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ScreenwriterBones

Stories from a seasoned screenwriter. Take heart! Your creative source is infinite and un-ending. Sometimes Hollywood just rips up the roadmap back to it. The bottom line is that Hollywood is not at all as bad as it sounds. Additionally, it's worse than you can imagine. Remember to pack a sense of humor.

Name:

I am a screenwriter living in Southern California. I've written screenplays for most of the Hollywood studios over the past 20 years. One of the uncredited writers of FANTASTIC FOUR, I wrote FIRE DOWN BELOW starring Steven Seagal, and the TV Movie 12:01 PM starring Martin Landau and MANEATER with Gary Busey. I have directed short films. I have written on numerous Hollywood studio assignments, some for big shot actors, some for small shot nobodies.

Sunday, July 09, 2006

Output

Creation is king. Creation is messy. Torn pages, multiple drafts, first tries, second tries, 100th tries. The artist endlessly hurls, tosses, throws, gently applies, punches, spits and lovlingly caresses - endlessly.

I hate hearing the whine about what someone isn't getting.

Like they're waiting for an executive in a Rolls to drive up to their door with a contract.

You make, you ache, you create, you manufacture, you build. You keep throwing it out to the universe - because you have to. You keep throwing it out into the universe until somone has to take notice.

Two great stories:

1) Several years ago I was working with a director on a Paramount project. We were doing re-writes on a script of mine based on studio notes, and his notes, notes that got him the job and everyone was very excited to change the script. We got along fine. He was eventually fired and I was kept on to undo his notes and put my stuff back in - and the film is still not made. Anyway, that's not the story. The story is that he was talking about a friend of his. A writer who had had major success in his career. But the guy had just penned a film that opened - and bombed. In a big way. It was an embarrasing bomb. It had screwed up the writers' other projects and immediate job prospects. So the director told me the guy had pulled back and was writing an idea he'd always wanted to do. Something he really cared about. He was hoping it would turn his career back around. The script was A Beautiful Mind.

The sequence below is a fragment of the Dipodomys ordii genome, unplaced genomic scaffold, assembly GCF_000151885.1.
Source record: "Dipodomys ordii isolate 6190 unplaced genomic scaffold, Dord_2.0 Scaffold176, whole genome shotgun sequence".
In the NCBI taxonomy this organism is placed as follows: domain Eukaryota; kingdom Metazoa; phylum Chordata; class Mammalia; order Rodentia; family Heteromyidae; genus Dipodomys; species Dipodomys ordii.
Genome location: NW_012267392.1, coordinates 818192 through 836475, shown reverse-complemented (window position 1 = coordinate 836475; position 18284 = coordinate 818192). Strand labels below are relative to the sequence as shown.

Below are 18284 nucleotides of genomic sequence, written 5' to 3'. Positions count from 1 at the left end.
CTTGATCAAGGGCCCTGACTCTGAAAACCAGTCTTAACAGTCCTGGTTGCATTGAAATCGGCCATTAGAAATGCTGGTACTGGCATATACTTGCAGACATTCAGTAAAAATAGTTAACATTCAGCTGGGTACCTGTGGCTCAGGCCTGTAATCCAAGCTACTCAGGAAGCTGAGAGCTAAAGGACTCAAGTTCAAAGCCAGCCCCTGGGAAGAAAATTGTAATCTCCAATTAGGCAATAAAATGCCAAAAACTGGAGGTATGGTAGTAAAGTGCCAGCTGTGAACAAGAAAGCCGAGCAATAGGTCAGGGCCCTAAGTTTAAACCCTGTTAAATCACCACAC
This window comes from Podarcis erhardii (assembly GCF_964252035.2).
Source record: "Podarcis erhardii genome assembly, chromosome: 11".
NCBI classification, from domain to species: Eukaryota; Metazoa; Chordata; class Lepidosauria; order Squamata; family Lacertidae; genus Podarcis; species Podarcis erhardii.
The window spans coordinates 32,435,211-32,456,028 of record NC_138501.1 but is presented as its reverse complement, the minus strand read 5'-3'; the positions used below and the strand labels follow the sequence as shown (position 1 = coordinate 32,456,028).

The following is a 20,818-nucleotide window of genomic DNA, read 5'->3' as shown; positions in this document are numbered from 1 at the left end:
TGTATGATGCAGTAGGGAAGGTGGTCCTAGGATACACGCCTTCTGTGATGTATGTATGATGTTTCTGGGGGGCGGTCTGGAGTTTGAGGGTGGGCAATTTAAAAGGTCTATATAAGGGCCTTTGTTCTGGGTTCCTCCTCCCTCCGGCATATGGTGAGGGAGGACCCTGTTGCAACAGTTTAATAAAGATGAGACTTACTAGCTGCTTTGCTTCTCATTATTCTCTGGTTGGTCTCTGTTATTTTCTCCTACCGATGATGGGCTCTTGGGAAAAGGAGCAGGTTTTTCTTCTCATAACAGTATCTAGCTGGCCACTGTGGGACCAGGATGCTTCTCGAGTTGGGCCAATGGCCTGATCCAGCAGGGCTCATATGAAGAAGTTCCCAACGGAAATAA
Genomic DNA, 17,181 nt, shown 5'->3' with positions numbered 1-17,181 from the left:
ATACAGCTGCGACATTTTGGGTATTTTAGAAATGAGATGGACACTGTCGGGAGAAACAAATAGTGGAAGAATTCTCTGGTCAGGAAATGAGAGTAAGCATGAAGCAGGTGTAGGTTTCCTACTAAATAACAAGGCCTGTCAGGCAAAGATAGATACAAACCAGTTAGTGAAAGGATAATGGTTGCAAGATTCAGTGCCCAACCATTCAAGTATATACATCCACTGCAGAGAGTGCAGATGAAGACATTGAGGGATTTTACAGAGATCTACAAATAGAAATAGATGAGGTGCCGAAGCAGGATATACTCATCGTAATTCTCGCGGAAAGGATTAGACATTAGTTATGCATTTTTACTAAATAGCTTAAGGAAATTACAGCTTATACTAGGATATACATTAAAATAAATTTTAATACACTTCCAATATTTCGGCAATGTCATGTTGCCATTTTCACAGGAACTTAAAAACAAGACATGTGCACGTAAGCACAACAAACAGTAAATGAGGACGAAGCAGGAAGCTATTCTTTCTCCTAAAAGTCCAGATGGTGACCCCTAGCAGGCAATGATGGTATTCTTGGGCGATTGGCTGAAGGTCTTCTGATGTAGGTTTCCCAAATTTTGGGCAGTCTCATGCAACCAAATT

2) I know two guys who wrote script after script in their twenties, thirties and forties and got nowhere. They were met with moderate to zero response and success over almost 20 years of writing. In their late forties one guy bailed the business. Gave up. He's in real estate. He's fine about it, realized it wasn't for him. Maybe deep down it wasn't. The other guy took other jobs, he had to as he had kids. But he always wrote. He wrote at night, or on weekends when he could, or in the cracks inbetween. Didn't stop. In his late forties he finally sold one, then another, then another, they were made, and they did very well. And he has an academy award in his bookshelf.

Output.

7 Comments:

Anonymous Anonymous said...

Thank you, Philip.

Monday, July 10, 2006  
Anonymous Michael L. Wentz said...

Philip,

I got up this morning ready to dig into the second act of a script I am working on. I, of course, delayed the inevitable by checking out my favorite blogs. Well, this post was exactly what I needed today.

Many thanks.

Monday, July 10, 2006  
Blogger Chris (UK Scriptwriter) said...

If at first you don’t succeed, try, try again :)

Monday, July 10, 2006  
Blogger Philip Morton said...

Michael: great stories like these endlessly inspire me too!

Monday, July 10, 2006  
Blogger A. M. said...

Really cool post indeed. I could use one like this every morning, too.

Thanky.

Tuesday, July 11, 2006  
Blogger Schmucks with Underwoods said...

Thanks for this post Philip - really inspired me. I like all that stuff about creativity being messy - puts it all in perspective.

Thursday, July 13, 2006  
Blogger Philip Morton said...

underwoods: Yes, I forget it myself every time I start something new, having left the shiny polished thing behind me. Why can't they all start out bright and shiny? Life started in the muck, and back to the muck it has to be, with both feet. Better to jump in feet first, then have to be dragged back in by your hair.

Thursday, July 13, 2006  

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